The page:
For many people in Australia, owning a home isn’t a question, it’s simply something you do. Australia has one of the highest levels of homeownership in the world, sitting at around 70 per cent since 1966 when records first began.

Twenty years ago, nearly all houses on the market in our capital cities sold for less than $400,000 (95.6 percent), while today the sheer majority are between $400,000 and $1million (52 per cent).

Essentially, buying a home is becoming more expensive, albeit more rewarding capital gains-wise. Meanwhile renting is becoming more affordable, yet it’s not getting you anywhere near the property ladder. Therefore, should you rent or buy?


Cash flow

While rent money can sometimes be referred to as ‘dead money’ as it’s going straight to your landlord’s pockets, generally it will cost you less. As a homeowner, you will have to stump up for mortgage repayments, council rates, bills, repairs and any general maintenance that is required. Meanwhile, as a tenant, you will be responsible for the weekly rent payments and your utility bills – that’s it.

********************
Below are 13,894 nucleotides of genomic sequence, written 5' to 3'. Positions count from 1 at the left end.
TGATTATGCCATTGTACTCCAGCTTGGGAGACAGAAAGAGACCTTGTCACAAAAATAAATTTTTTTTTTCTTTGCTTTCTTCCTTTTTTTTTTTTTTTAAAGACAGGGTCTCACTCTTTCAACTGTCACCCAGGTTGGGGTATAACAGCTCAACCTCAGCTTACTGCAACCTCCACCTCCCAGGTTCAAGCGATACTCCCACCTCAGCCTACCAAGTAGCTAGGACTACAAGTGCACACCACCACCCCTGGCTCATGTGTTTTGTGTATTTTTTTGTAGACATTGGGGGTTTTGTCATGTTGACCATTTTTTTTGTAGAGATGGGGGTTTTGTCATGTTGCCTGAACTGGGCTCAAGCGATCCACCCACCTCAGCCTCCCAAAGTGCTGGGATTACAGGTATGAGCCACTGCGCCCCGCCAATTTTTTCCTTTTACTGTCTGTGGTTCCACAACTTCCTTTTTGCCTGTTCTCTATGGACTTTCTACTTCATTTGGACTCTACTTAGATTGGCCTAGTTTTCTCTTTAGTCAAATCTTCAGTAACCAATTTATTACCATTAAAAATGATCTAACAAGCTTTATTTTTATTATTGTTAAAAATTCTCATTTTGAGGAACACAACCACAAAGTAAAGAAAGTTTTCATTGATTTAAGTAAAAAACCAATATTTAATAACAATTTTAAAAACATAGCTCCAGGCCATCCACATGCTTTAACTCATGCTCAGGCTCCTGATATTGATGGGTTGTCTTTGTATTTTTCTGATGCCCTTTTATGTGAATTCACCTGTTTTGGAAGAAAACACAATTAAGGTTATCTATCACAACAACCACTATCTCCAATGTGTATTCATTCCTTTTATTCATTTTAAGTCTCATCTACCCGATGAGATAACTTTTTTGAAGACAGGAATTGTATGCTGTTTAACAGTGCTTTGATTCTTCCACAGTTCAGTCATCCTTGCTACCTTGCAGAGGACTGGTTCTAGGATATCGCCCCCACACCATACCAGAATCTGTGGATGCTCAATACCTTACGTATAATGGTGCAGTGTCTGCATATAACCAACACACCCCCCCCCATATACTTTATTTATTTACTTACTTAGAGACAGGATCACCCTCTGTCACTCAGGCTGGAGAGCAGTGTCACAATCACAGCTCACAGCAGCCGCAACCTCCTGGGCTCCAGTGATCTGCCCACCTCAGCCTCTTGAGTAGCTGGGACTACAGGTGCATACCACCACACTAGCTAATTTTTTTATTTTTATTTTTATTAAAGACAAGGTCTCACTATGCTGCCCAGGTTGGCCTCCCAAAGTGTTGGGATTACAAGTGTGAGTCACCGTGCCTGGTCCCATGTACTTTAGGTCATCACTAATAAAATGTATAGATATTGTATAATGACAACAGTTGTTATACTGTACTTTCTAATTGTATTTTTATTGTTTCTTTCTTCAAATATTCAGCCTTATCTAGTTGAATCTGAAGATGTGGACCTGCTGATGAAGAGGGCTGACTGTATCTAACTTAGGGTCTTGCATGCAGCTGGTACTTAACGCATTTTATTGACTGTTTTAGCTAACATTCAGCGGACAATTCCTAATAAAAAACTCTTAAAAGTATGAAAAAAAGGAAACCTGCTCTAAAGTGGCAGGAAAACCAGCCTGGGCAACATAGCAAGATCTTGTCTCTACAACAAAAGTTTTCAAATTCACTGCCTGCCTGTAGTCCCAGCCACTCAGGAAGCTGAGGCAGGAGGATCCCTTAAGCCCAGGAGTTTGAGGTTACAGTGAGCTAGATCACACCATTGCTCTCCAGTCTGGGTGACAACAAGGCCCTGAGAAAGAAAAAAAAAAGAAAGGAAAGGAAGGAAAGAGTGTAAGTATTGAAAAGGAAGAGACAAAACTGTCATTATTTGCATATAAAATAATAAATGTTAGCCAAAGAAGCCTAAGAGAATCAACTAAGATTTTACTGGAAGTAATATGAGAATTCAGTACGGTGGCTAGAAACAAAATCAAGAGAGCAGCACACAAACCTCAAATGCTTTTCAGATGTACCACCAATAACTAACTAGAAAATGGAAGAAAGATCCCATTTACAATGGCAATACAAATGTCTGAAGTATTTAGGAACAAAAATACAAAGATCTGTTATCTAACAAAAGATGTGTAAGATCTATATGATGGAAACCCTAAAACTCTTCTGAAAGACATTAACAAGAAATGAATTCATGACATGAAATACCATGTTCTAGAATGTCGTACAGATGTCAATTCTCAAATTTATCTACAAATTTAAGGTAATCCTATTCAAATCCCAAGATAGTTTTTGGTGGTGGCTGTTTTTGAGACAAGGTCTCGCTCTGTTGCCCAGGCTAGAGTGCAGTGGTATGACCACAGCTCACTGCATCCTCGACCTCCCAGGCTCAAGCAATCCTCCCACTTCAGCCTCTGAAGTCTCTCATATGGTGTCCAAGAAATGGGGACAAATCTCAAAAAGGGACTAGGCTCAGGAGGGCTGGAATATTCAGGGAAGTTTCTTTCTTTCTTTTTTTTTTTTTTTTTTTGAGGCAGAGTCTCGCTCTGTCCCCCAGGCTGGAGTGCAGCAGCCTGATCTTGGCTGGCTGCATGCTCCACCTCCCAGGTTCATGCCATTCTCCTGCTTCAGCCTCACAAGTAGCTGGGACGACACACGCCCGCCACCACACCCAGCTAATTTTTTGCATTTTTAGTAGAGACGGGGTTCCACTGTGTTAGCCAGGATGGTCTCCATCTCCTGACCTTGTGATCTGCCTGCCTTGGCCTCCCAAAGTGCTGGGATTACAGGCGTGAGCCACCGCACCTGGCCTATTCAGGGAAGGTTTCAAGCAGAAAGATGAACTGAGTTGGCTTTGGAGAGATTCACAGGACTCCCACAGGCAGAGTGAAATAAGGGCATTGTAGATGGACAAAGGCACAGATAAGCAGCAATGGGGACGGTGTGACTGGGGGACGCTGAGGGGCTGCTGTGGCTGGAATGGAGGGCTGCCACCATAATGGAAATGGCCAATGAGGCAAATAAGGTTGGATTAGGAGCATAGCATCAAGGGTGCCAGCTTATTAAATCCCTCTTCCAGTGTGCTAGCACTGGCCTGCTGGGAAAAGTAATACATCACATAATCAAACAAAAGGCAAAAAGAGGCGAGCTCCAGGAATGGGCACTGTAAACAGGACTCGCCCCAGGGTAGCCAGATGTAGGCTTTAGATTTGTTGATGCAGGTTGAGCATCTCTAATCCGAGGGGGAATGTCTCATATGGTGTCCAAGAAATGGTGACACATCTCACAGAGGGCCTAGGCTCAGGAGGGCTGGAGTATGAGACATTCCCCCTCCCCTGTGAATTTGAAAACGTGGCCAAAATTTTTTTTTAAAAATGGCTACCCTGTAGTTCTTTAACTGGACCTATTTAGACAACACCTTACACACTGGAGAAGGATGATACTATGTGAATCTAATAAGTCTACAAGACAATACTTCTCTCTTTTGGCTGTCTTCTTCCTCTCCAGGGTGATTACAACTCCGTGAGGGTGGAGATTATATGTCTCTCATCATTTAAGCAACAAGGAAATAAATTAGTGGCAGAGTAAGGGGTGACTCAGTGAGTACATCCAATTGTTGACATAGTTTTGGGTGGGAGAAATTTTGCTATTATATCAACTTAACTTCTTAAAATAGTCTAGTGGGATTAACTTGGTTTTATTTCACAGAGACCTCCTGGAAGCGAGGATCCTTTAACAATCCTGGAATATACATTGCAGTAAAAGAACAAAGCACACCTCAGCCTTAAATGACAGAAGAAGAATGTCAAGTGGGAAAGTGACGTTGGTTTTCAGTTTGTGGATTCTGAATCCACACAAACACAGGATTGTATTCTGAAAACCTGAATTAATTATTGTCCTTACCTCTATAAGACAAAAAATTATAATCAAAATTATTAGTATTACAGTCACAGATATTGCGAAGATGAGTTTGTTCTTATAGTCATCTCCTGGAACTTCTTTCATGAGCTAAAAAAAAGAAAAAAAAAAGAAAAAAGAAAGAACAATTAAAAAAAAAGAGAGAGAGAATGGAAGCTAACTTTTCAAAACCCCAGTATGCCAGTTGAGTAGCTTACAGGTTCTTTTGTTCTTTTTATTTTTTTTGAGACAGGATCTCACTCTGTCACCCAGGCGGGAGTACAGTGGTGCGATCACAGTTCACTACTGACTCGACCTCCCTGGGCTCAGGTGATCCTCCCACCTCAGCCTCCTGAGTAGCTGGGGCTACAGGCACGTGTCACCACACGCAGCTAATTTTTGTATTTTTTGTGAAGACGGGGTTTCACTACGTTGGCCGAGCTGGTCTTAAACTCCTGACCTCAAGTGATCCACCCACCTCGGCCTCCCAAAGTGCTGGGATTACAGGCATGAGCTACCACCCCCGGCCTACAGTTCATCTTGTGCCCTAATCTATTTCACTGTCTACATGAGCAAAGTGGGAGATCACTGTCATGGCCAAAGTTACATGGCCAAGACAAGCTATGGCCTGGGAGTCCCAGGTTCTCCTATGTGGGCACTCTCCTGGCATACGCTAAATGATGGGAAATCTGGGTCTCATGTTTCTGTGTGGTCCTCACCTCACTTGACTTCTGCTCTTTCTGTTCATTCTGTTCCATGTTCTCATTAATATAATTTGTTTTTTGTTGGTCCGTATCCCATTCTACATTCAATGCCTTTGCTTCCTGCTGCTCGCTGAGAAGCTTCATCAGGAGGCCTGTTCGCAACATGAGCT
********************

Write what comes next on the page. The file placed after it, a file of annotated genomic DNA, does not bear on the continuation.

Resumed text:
If you need or want to move house, as a renter it is quite easy to do so. Simply choose from a range of rental properties, give your landlord some notice, pack up your things and go!

The process of selling your home, finding a new place, potentially securing a bridging loan and competing with other buyers can be arduous when compared to the freedom that renting offers.



A major issue with renting is that you can never have any real security of tenure. Long-term leases can be hard to come by, the owner may decide to sell or your rent could skyrocket suddenly.

Financial issues are one of the biggest causes of stress among people in Australia. Knowing the roof above your head is your own can certainly help you relax.


While owning a home may be more expensive than renting, in the long term your money is working for you, going into an investment, as the value of your property should increase over time.